Turning 40 brought one big scary reality into view for me: Retirement. I floated through my 20’s and 30’s not worrying about retirement. I did start a 401K….then borrowed against heavily. I rolled my money over when I changed jobs….then closed the account, took the cash to pay bills, and suffered huge tax consequences. There has always been a little voice in the back of my mind telling me to get ready for retirement but, it wasn’t until I hit 40 that I begin to feel time ticking.
If you have any kind of job stability, 40’s are generally your peak earning years. While some people may feel like they have a late start on retirement savings, it’s never too late. Even if you’re in your mid-forties, you have almost 20 years or more to save for retirement. You can save a lot of money in 20 years.
Social Security or “my kids” are not good retirement plans. Also, thinking “I’m not going to retire. I’ll just keep working” is not a good plan, either. What if you get sick?
Knowing this, you will need to have something in place for what is eventually coming. So, where to begin? How about knowing where your money is going, now?
Create a budget. The best thing you can do to prepare for retirement is to get your spending under control now. If you can’t manage your money now, how will you manage it in retirement? Most people are broke because they spend more money than they make. And, too often, people do not have a good understanding of how much money they are spending because they don’t keep track of it. Creating a budget will not only help you reign in excessive spending, but it will also give you an accurate picture of how much you can save every month.
There isn’t one right way to create and maintain a budget. You can find books and articles that promote a wide variety of techniques and systems. Some will work for you, some will not. The first thing I did when I created a budget was to look at how much money I was spending. My husband and I use our debit cards for everything. This made it real easy for me because all I had to do was look at bank statements. I categorized everything we spent, then took a look at how much money we were spending in each category.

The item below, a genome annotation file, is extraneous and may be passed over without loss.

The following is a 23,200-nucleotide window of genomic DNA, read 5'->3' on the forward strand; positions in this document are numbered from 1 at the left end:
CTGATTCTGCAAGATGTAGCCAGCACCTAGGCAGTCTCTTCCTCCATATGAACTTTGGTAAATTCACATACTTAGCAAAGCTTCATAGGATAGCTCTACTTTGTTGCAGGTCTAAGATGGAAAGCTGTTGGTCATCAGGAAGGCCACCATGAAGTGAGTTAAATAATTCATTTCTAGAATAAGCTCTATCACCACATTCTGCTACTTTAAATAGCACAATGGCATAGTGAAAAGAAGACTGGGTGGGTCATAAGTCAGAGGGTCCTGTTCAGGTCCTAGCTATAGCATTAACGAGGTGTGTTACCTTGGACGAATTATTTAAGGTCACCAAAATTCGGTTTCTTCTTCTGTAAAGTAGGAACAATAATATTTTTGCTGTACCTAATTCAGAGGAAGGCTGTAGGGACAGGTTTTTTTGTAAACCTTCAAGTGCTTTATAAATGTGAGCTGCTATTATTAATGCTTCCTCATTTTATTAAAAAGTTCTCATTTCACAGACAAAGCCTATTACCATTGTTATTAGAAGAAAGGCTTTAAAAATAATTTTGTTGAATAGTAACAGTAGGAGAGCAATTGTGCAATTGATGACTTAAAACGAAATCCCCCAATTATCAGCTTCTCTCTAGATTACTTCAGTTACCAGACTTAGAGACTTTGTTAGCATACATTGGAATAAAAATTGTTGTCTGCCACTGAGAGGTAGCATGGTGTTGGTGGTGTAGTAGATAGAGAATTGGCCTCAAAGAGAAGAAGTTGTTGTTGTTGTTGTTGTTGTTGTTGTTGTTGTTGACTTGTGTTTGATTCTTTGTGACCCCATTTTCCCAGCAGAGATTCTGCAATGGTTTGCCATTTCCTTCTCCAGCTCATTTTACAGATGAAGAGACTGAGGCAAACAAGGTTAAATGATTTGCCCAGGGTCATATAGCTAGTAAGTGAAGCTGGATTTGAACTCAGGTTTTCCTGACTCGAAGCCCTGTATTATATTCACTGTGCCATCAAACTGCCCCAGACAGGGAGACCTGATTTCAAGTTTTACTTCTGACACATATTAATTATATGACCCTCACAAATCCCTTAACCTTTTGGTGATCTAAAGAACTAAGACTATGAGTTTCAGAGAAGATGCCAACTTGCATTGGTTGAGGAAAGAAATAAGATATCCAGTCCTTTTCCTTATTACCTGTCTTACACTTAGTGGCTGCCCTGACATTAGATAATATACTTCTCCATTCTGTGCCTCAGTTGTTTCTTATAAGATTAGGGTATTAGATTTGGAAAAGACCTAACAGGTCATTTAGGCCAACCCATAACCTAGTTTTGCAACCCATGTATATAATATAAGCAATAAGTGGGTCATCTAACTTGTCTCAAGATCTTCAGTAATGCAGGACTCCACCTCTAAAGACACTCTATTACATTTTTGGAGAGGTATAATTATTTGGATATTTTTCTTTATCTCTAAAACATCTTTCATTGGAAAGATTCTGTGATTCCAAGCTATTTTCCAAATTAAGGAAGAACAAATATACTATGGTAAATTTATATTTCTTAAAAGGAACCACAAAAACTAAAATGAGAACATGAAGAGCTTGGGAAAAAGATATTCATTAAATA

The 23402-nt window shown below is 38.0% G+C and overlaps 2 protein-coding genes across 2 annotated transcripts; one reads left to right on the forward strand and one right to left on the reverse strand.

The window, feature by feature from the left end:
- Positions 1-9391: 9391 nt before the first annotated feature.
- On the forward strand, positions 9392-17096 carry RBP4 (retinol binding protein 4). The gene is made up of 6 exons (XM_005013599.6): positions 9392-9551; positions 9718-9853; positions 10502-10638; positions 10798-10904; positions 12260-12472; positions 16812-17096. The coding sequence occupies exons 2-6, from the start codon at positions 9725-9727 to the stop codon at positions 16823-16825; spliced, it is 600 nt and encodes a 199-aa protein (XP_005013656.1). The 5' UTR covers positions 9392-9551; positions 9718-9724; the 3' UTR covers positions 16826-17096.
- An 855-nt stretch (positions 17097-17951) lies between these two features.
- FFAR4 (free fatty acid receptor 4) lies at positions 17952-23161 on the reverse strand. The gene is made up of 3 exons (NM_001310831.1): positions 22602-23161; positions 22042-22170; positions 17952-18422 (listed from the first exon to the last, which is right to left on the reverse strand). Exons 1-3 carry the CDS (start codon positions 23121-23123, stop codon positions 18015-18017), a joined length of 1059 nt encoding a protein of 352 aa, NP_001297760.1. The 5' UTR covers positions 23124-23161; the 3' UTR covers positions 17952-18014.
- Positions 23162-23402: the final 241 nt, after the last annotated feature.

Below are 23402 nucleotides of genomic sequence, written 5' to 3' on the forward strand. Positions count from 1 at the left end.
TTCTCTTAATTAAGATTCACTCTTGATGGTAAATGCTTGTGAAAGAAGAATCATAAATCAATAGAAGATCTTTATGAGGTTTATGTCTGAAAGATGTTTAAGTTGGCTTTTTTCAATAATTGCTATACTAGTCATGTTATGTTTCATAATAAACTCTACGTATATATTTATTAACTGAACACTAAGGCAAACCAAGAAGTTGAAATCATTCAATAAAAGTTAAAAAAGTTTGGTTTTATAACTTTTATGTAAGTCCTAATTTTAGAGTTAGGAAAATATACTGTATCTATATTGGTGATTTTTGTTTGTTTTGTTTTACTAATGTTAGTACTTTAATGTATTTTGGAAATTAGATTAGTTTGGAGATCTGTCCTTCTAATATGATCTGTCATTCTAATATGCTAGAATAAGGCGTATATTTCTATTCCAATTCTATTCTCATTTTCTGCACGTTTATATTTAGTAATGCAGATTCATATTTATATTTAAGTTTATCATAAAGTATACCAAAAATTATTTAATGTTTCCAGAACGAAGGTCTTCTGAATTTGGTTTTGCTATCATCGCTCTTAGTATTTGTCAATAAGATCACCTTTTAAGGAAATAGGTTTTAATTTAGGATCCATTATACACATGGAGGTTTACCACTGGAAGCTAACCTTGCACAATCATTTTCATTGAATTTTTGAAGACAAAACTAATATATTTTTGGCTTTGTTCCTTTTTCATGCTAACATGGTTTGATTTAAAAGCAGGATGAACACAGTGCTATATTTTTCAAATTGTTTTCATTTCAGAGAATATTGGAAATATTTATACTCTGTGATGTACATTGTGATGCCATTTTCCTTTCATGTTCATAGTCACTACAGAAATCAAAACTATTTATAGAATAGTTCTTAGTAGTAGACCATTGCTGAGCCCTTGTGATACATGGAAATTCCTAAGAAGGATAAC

This was a real eye-opener. The scariest part was how much money we spent on food. Not only did I go to the grocery every week, but we were also eating out several times a week ( which explained our ever-expanding waistlines too). If you choose this method, it’s also important that you look at your credit card statements and that you go back several months. Some expenses (such as auto repairs, or fees for a child’s activity) don’t happen every month but they do happen often enough that you can plan and budget for them.
Once you have a good picture of how much money you are spend, set some limits. Food was an obvious one for us. I set a limit on how much I would spend at the grocery store and how much I would spend eating out. For us, it wasn’t realistic to say we would never eat out. It was more realistic to set a limit and plan for it.
After you create a budget, the next question is how are you going to keep that budget under control. There are plenty of computer and smart phone applications out there to help you manage and track your budget. Some people like to follow a plan similar to Dave Ramsey where they take out enough cash to cover the expenses and when the cash is gone it’s gone. I chose a different method that I picked up from a friend: multiple bank accounts. I set up a grocery account, a vacation account, a savings account, etc. I even set up an account for my son. Every time I get paid, I instantly transfer the money into its respective account (I set up automatically-scheduled transfers with my bank). Yes I do carry around 4 or 5 debit cards and I have 4 or 5 check books at home, but this method made it easier for me to budget my money and stay honest about where money was coming from. It also was great to save for stuff like vacation and school fees that seem to nip away at my money before.
Regardless of the approach. Know where you’re money’s going. It’s an important first step in planning for your retirement goals.
In my next post, I will be addressing the importance of paying of debt so, be sure to follow this site for the latest updates.